The fulfilment of fund-raising commitments to qualify for state aid that was legislated earlier this year saves the Peabody Institute, at least for this round of several years, and puts it in a stronger position to face the challenges of the late Nineties. A large sigh of relief is in order. One of the nation's finest conservatories of music really might have died. And it really didn't.
Although the requirement of raising $15 million in five-year pledges by Sept. 15 seemed an impossibility for the midsummer, in a regional business recession, it was met. That the Johns Hopkins University trustees committed their unrestricted endowment to make up what was missing, on the order of $2.7 million, shows their faith that this won't be needed. The campaign is going so strong that the whole $15 million is almost certain to come in from new sources, leaving the university endowment untapped for this purpose. But this pledge demonstrates the university's total commitment to the future of the conservatory, which should have a positive effect on other donors.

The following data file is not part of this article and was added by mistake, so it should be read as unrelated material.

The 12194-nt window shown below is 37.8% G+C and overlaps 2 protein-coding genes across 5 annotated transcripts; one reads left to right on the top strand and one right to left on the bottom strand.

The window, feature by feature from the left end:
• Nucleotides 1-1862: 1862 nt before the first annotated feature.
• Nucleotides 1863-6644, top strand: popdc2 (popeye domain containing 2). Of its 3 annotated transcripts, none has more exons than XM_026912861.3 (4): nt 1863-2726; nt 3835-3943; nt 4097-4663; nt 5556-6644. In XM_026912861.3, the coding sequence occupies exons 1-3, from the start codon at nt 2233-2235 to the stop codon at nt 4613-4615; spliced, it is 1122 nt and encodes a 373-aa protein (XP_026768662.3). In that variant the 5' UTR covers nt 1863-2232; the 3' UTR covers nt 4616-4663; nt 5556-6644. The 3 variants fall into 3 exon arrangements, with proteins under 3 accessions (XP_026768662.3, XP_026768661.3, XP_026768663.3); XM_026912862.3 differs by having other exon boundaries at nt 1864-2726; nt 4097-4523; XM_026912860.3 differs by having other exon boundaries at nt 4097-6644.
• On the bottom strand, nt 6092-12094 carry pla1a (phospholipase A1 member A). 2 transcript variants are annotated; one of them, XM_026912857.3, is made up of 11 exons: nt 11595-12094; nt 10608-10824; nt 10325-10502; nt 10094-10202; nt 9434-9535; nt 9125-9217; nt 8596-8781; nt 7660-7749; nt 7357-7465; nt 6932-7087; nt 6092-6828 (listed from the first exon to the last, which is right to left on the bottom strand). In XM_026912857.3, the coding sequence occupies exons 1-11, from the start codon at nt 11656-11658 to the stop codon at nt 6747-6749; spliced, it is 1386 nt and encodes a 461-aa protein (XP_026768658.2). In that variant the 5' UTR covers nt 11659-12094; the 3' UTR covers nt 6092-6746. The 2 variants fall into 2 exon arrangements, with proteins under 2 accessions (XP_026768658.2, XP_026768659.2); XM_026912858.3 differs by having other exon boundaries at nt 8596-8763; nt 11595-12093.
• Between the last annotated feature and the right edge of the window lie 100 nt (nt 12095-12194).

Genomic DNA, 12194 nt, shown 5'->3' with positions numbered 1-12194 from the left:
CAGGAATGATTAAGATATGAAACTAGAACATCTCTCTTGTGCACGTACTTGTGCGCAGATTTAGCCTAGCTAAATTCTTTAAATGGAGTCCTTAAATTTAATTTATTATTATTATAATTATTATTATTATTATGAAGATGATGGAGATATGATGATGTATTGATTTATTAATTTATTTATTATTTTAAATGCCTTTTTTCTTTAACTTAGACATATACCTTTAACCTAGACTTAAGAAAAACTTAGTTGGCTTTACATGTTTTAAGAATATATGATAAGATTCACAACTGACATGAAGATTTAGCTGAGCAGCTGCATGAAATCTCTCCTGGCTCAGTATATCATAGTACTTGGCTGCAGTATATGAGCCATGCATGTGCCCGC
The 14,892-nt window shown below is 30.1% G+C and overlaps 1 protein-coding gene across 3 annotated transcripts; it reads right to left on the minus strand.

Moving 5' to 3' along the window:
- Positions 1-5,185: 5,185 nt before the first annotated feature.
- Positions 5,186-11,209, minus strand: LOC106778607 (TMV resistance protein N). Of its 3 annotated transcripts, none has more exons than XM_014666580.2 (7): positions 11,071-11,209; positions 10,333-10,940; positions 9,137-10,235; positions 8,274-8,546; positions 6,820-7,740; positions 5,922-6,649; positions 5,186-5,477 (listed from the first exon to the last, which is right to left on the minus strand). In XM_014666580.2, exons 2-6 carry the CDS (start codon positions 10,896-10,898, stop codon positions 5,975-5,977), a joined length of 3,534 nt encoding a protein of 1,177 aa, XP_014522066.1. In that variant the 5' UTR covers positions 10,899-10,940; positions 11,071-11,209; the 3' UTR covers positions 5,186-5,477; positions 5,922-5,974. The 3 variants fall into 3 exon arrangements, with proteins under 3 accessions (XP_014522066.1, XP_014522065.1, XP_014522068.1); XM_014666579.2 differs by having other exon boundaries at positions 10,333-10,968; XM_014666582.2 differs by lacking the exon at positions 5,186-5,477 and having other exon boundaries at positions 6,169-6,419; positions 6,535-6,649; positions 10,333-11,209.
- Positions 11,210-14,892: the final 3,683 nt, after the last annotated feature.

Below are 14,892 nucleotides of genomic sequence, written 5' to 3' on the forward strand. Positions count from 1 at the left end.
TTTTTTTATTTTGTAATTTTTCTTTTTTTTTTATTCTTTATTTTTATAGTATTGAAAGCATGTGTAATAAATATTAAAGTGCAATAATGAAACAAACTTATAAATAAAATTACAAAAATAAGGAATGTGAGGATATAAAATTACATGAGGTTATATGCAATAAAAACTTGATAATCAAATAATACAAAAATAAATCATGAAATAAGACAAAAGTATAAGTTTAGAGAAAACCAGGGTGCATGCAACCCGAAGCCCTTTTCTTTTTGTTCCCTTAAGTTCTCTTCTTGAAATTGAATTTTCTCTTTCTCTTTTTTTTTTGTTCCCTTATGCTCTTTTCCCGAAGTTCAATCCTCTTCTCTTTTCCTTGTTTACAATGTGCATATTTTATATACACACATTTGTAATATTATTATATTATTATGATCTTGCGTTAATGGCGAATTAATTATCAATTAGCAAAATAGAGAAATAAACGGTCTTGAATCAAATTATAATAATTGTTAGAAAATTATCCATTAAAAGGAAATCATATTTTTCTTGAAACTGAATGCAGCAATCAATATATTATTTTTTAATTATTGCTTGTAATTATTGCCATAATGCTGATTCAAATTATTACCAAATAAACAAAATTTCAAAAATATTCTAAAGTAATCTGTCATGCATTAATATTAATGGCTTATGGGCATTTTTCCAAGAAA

The Peabody can now get on about the business of training its share of the world's most promising young musicians, and raising a much larger endowment at a more relaxed and confident pace. With new library and practice rooms, it is better endowed physically for the job. It still needs other improvements, but the suspense concerning its continued existence is over. This outcome is a testament to the enthusiasm of Lt. Gov. Melvin Steinberg and the wisdom of the General Assembly in passing the complicated plan for state, university and private aid of which this fund-raising is a part. Their faith has been justified.